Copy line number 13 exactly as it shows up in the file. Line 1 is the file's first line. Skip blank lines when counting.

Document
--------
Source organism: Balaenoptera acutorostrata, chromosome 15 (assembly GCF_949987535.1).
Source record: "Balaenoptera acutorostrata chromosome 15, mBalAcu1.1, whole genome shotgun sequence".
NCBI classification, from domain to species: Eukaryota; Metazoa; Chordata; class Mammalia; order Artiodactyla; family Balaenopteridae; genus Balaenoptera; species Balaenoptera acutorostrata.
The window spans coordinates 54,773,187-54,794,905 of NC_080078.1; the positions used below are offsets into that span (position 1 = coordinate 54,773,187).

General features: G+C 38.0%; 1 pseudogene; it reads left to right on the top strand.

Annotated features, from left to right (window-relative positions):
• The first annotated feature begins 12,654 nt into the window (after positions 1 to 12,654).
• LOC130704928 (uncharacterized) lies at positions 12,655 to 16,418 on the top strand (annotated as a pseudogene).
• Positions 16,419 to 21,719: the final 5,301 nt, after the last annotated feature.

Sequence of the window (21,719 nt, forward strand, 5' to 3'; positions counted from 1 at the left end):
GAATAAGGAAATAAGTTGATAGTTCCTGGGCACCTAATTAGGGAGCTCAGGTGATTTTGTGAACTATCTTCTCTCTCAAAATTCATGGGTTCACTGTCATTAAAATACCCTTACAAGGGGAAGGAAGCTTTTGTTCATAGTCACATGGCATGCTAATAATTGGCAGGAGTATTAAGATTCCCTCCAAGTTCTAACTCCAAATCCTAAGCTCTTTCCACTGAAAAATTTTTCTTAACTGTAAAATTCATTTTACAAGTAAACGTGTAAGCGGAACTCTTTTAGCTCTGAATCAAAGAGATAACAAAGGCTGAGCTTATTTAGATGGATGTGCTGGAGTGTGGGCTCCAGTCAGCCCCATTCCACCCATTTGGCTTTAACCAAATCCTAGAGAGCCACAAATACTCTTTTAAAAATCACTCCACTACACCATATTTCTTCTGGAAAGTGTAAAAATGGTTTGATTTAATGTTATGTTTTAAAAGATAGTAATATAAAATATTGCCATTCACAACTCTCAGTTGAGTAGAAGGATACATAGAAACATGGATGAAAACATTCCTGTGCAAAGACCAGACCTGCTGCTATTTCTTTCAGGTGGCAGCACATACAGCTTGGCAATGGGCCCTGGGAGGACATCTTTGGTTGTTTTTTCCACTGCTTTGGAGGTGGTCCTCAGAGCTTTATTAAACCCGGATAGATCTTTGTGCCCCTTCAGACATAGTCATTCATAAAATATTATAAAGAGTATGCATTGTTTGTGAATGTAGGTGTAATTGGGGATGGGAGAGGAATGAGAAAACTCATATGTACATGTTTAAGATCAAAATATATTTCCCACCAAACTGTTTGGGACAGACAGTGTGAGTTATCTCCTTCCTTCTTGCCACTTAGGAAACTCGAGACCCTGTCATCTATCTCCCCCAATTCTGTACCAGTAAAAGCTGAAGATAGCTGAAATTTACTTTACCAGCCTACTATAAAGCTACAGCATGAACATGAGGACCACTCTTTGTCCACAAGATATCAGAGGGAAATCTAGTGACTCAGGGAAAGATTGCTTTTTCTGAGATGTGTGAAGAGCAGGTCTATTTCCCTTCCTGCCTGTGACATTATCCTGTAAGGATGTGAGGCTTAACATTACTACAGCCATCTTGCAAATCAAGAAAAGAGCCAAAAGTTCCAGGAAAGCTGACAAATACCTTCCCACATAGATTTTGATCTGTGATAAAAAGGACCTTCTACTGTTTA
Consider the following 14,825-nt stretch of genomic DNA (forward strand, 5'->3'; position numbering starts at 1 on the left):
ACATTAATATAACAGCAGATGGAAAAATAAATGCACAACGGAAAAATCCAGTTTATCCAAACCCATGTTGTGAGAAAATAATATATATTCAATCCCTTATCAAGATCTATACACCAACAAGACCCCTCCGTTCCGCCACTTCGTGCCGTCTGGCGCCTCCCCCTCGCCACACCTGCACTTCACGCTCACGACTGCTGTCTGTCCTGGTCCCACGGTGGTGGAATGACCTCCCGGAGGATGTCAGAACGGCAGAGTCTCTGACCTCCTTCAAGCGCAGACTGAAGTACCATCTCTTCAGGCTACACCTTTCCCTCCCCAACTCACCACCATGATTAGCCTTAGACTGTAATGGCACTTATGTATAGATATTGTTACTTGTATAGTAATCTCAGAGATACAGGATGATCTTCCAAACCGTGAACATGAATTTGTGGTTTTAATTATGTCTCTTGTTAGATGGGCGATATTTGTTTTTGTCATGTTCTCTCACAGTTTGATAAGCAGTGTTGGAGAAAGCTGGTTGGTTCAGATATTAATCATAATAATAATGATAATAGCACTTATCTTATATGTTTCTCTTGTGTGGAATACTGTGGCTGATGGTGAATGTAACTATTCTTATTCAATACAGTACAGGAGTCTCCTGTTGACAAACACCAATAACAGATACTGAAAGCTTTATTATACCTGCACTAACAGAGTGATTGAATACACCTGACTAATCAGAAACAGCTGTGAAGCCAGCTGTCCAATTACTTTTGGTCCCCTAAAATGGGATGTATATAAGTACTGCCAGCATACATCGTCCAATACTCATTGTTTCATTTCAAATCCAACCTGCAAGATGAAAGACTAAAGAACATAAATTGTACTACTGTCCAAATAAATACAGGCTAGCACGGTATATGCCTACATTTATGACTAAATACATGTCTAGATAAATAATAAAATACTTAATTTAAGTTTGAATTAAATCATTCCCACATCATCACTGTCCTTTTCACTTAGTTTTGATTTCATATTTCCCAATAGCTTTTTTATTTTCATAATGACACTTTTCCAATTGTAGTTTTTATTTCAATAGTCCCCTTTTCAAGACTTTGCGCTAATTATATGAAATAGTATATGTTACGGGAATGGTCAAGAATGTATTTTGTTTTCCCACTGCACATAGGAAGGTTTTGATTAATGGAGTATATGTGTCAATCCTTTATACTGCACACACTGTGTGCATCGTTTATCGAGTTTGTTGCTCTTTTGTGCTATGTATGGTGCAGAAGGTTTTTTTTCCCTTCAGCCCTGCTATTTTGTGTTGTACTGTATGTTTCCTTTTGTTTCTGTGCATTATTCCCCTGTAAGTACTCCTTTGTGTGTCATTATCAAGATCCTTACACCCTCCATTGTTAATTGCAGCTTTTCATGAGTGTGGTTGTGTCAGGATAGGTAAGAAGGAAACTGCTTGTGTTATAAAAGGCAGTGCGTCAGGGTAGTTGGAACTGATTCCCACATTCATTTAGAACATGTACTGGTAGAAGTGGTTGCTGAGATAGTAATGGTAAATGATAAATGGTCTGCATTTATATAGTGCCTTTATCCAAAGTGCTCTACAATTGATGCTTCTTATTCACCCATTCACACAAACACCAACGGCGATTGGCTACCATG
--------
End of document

ACATTAATATAACAGCAGATGGAAAAATAAATGCACAACGGAAAAATCCAGTTTATCCAAACCCATGTTGTGAGAAAATAATATATATTCAATCCCTTATCAAGATCTATACACCAACAAGACCCCTCCGTTCCGCCACTTCGTGCCGTCTGGCGCCTCCCCCTCGCCACACCTGCACTTCACGCTCACGACTGCTGTCTGTCCTGGTCCCACGGTGGTGGAATGACCTCCCGGAGGATGTCAGAACGGCAGAGTCTCTGACCTCCTTCAAGCGCAGACTGAAGTACCATCTCTTCAGGCTACACCTTTCCCTCCCCAACTCACCACCATGATTAGCCTTAGACTGTAATGGCACTTATGTATAGATATTGTTACTTGTATAGTAATCTCAGAGATACAGGATGATCTTCCAAACCGTGAACATGAATTTGTGGTTTTAATTATGTCTCTTGTTAGATGGGCGATATTTGTTTTTGTCATGTTCTCTCACAGTTTGATAAGCAGTGTTGGAGAAAGCTGGTTGGTTCAGATATTAATCATAATAATAATGATAATAGCACTTATCTTATATGTTTCTCTTGTGTGGAATACTGTGGCTGATGGTGAATGTAACTATTCTTATTCAATACAGTACAGGAGTCTCCTGTTGACAAACACCAATAACAGATACTGAAAGCTTTATTATACCTGCACTAACAGAGTGATTGAATACACCTGACTAATCAGAAACAGCTGTGAAGCCAGCTGTCCAATTACTTTTGGTCCCCTAAAATGGGATGTATATAAGTACTGCCAGCATACATCGTCCAATACTCATTGTTTCATTTCAAATCCAACCTGCAAGATGAAAGACTAAAGAACATAAATTGTACTACTGTCCAAATAAATACAGGCTAGCACGGTATATGCCTACATTTATGACTAAATACATGTCTAGATAAATAATAAAATACTTAATTTAAGTTTGAATTAAATCATTCCCACATCATCACTGTCCTTTTCACTTAGTTTTGATTTCATATTTCCCAATAGCTTTTTTATTTTCATAATGACACTTTTCCAATTGTAGTTTTTATTTCAATAGTCCCCTTTTCAAGACTTTGCGCTAATTATATGAAATAGTATATGTTACGGGAATGGTCAAGAATGTATTTTGTTTTCCCACTGCACATAGGAAGGTTTTGATTAATGGAGTATATGTGTCAATCCTTTATACTGCACACACTGTGTGCATCGTTTATCGAGTTTGTTGCTCTTTTGTGCTATGTATGGTGCAGAAGGTTTTTTTTCCCTTCAGCCCTGCTATTTTGTGTTGTACTGTATGTTTCCTTTTGTTTCTGTGCATTATTCCCCTGTAAGTACTCCTTTGTGTGTCATTATCAAGATCCTTACACCCTCCATTGTTAATTGCAGCTTTTCATGAGTGTGGTTGTGTCAGGATAGGTAAGAAGGAAACTGCTTGTGTTATAAAAGGCAGTGCGTCAGGGTAGTTGGAACTGATTCCCACATTCATTTAGAACATGTACTGGTAGAAGTGGTTGCTGAGATAGTAATGGTAAATGATAAATGGTCTGCATTTATATAGTGCCTTTATCCAAAGTGCTCTACAATTGATGCTTCTTATTCACCCATTCACACAAACACCAACGGCGATTGGCTACCATG